[concurrency-interest] Soliciting input about removeAllThreadLocals
Mon, 9 Dec 2002 09:28:42 +0000
Joshua Bloch wrote,
> I actually wrote a piece taxonomizing the uses of ThreadLocal many
> years ago when I campaigned to put them in the libraries. I'll try
> to dig it up. I think it would be more than a little bit
> entertaining to look at resets in the context of each usage.
You mailed me a version of this a couple of years ago when we were
having a (very) minor disagreement about ThreadLocals,
Here's a list that I made when I first proposed adding the ThreadLocal
1) Associating "genuine thread context" with a thread - The context
is typically temporary (e.g., the user or transaction on whose
behalf a thread is currently executing, the prevailing rounding
mode or precision for some class of numerical computation, the
operative permissions). Less frequently, there may be uses for
permanent thread context.
2) Performance - Some objects are, by their nature "thread singleton
objects": while they do not represent true thread context, a
given thread will never use more than one of them. If they are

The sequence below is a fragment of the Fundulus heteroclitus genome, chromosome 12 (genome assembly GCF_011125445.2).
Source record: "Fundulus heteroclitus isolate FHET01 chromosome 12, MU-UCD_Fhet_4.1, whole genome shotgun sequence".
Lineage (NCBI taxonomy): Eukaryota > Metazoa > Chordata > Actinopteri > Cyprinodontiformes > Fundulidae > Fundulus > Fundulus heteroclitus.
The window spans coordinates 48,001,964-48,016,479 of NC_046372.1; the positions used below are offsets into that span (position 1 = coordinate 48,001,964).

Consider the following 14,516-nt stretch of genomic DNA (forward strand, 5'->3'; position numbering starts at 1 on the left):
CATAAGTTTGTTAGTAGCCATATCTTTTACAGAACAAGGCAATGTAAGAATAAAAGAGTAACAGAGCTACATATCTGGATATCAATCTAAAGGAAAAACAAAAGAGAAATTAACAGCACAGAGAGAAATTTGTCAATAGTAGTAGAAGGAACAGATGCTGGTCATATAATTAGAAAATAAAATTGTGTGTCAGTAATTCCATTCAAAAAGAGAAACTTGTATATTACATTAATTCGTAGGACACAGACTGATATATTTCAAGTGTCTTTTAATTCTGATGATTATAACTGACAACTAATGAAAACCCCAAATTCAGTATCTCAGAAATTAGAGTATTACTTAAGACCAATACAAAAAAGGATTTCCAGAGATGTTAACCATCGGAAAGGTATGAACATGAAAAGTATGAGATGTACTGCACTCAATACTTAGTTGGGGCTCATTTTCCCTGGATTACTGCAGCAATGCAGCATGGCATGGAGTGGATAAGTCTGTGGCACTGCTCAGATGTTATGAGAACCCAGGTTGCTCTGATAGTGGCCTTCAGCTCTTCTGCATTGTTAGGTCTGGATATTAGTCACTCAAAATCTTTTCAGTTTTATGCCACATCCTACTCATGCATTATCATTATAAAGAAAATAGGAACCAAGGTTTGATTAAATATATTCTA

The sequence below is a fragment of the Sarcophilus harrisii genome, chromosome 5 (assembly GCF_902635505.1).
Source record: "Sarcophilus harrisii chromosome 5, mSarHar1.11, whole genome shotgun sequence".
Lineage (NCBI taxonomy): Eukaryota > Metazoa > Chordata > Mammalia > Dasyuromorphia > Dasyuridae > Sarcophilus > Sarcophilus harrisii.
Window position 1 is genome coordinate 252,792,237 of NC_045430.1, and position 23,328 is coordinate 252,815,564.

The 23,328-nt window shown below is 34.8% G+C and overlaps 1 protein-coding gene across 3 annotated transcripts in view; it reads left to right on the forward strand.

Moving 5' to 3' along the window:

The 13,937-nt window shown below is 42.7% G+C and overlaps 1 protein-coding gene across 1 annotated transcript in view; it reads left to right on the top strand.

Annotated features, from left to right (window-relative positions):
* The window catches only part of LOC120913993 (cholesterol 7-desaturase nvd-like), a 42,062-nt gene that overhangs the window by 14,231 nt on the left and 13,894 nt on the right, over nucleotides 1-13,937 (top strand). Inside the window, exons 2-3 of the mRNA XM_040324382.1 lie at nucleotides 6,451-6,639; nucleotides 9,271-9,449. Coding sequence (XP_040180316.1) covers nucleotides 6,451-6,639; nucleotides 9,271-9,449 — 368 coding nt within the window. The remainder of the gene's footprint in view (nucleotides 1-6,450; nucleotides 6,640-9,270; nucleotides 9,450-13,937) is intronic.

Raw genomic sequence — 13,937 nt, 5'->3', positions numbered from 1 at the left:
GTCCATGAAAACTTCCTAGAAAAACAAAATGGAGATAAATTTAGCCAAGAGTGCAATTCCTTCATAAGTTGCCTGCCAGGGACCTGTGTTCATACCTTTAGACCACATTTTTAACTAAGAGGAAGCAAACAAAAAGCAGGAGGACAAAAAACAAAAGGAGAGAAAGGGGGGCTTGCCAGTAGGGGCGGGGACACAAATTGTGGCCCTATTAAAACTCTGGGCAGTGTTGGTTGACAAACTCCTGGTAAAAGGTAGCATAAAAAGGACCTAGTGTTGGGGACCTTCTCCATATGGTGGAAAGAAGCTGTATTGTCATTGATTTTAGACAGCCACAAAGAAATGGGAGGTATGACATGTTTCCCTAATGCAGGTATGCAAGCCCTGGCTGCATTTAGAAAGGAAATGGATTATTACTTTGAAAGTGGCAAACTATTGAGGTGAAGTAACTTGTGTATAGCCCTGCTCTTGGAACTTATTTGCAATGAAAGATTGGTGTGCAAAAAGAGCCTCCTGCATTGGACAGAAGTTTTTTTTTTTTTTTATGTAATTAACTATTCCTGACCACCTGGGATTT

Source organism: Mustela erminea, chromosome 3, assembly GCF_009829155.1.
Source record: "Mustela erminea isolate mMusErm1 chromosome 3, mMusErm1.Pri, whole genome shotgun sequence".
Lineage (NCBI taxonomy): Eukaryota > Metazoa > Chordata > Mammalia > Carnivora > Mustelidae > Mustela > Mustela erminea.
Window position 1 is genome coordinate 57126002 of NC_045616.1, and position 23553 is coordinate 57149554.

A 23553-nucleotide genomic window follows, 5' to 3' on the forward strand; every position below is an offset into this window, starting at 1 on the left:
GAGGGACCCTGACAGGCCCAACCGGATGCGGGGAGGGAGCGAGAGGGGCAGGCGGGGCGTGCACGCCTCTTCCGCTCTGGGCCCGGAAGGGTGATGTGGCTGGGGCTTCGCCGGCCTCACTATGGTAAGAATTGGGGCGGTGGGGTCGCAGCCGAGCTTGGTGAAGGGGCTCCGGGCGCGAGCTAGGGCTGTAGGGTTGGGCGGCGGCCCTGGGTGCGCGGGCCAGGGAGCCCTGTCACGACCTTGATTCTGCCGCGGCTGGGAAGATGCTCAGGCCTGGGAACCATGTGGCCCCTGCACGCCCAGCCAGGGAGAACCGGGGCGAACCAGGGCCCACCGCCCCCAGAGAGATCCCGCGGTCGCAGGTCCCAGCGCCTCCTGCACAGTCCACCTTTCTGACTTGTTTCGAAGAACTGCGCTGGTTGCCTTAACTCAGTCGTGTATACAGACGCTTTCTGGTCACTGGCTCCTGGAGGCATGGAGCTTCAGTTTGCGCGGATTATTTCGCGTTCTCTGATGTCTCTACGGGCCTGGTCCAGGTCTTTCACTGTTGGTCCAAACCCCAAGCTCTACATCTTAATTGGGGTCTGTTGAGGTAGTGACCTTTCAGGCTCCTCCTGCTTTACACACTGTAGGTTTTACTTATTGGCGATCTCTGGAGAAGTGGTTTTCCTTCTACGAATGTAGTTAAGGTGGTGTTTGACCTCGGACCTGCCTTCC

expensive to construct, it makes sense to permanently associate
a thread the first time the thread needs such an object. This
differs from case 1 in that the object doesn't maintain any
interesting state between uses. An example might be an open
connection to a database.
3) Sleazery - Thread-local variables can be used to effectively
add extra parameters (in or out) to a method without changing
its signature. This is not terribly good practice, and should
rarely, if ever, be necessary.
4) Making legacy APIs thread-safe - Back in the bad old days,
statics were used to hold state from call-to-call (e.g.,
strtok()) or to return supplemental information (e.g., errno).
Such APIs can be made thread-safe by replacing statics with
thread-locals. Hopefully we have no such legacy APIs in the Java
The only thing I had to add was this observation, which relates to one
of Lukes objections (ie. that (1) is tantamount to (3)),
(1) _could_ be dealt with by explicity representing thread context in
interfaces and propagating it through the call chain (which is another
form of TSS, natch). That's often extremely ugly, tho' and also
fragile if the context set can change (ie. you'd have to add/change
context params all along the call chain). Using TSS to avoid this is
perfectly legitimate: in effect it's a lightweight form of aspect